What does an observed quantum system reveal to its observer?
Institut für Laser-Physik, Universität Hamburg,
Jungiusstr. 9, 20355 Hamburg, Germany
Corresponding author: a email@example.com
Revised: 28 February 2001
Published online: 15 June 2001
The evolution of a quantum system under observation becomes retarded or even impeded. We review this "quantum Zeno effect"in the light of the criticism that has been raised upon a previous attempt to demonstrate it, of later reexaminations of both the projection postulate and the significance of the observations, and of the results of a recent experiment on an individual cold atom. Here, the micro-state of the quantum system gets unveiled with the observation, and the effect of measurement is no longer mixed up with dephasing the object's wave function by the reactive effect of the detection. A procedure is outlined that promises to provide, by observation, an upper limit for the delay of even an exponential decay.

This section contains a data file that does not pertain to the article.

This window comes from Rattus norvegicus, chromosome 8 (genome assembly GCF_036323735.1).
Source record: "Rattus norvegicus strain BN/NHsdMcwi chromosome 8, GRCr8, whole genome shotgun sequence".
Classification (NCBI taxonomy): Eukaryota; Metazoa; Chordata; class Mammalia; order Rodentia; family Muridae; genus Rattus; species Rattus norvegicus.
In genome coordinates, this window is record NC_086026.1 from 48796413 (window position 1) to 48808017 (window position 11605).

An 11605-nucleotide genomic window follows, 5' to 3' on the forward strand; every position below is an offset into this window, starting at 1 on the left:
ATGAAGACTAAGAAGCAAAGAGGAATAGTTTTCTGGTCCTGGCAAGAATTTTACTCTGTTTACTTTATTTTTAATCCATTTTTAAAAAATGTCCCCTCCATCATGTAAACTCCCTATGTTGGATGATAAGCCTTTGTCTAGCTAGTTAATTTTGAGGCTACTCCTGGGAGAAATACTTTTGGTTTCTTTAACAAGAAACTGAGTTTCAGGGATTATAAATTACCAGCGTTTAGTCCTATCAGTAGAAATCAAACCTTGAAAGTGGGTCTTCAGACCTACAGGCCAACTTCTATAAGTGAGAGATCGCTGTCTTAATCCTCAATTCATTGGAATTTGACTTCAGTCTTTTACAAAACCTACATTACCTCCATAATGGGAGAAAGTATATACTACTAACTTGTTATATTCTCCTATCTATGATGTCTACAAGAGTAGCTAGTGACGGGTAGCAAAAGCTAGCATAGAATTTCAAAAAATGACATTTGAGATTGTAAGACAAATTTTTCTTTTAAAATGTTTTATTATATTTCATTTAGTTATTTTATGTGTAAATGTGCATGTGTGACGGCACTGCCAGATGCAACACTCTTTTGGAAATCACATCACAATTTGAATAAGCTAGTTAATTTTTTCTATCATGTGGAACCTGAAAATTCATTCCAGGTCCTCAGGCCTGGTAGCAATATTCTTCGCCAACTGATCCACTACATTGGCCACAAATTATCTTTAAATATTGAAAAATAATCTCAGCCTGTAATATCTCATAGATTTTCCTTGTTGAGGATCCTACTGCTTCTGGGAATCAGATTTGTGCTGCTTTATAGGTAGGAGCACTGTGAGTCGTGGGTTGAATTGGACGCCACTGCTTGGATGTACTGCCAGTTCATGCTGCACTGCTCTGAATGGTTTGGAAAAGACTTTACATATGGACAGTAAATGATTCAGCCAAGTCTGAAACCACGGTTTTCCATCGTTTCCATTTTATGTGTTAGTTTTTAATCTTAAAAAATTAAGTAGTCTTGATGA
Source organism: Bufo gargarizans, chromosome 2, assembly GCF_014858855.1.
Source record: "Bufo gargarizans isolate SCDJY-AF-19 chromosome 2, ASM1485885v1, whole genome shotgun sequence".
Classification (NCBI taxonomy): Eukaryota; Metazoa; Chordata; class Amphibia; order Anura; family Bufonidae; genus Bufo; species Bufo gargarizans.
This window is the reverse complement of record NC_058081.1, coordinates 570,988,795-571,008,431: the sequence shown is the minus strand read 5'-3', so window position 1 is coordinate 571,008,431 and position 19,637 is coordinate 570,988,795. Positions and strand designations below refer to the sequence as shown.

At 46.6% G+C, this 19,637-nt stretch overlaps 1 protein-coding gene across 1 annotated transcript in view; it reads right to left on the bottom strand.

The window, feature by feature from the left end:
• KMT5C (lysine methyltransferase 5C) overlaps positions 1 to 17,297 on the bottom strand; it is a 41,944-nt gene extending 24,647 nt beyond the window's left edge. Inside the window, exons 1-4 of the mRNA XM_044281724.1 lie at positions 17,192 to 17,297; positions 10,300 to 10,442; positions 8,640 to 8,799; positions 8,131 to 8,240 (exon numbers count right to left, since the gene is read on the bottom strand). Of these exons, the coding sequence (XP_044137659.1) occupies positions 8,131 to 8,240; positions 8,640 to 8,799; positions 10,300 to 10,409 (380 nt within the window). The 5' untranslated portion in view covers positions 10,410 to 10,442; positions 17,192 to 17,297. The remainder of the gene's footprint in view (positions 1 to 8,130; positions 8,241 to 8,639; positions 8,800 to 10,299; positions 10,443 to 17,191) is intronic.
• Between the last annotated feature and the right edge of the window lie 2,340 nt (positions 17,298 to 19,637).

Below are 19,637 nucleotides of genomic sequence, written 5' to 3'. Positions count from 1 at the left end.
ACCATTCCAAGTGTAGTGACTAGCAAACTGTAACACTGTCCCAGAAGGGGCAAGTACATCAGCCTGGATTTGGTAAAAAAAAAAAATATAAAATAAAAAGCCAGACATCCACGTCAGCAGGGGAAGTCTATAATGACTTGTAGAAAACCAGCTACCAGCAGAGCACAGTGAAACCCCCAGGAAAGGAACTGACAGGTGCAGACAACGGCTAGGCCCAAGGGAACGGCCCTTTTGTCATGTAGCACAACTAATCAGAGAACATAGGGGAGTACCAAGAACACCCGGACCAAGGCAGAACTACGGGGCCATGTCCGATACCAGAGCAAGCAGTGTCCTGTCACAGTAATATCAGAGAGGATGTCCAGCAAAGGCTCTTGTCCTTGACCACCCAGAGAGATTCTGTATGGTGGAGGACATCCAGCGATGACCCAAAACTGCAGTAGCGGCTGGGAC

PACS: 03.65.Bz – Foundations, theory of measurement, miscellaneous theories (including Aharonov-Bohm effect, Bell inequalities, Berry's phase) / 32.80.-t – Photon interactions with atoms / 42.50.Ct – Quantum description of interaction of light and matter; related experiments
© EDP Sciences, Società Italiana di Fisica, Springer-Verlag, 2001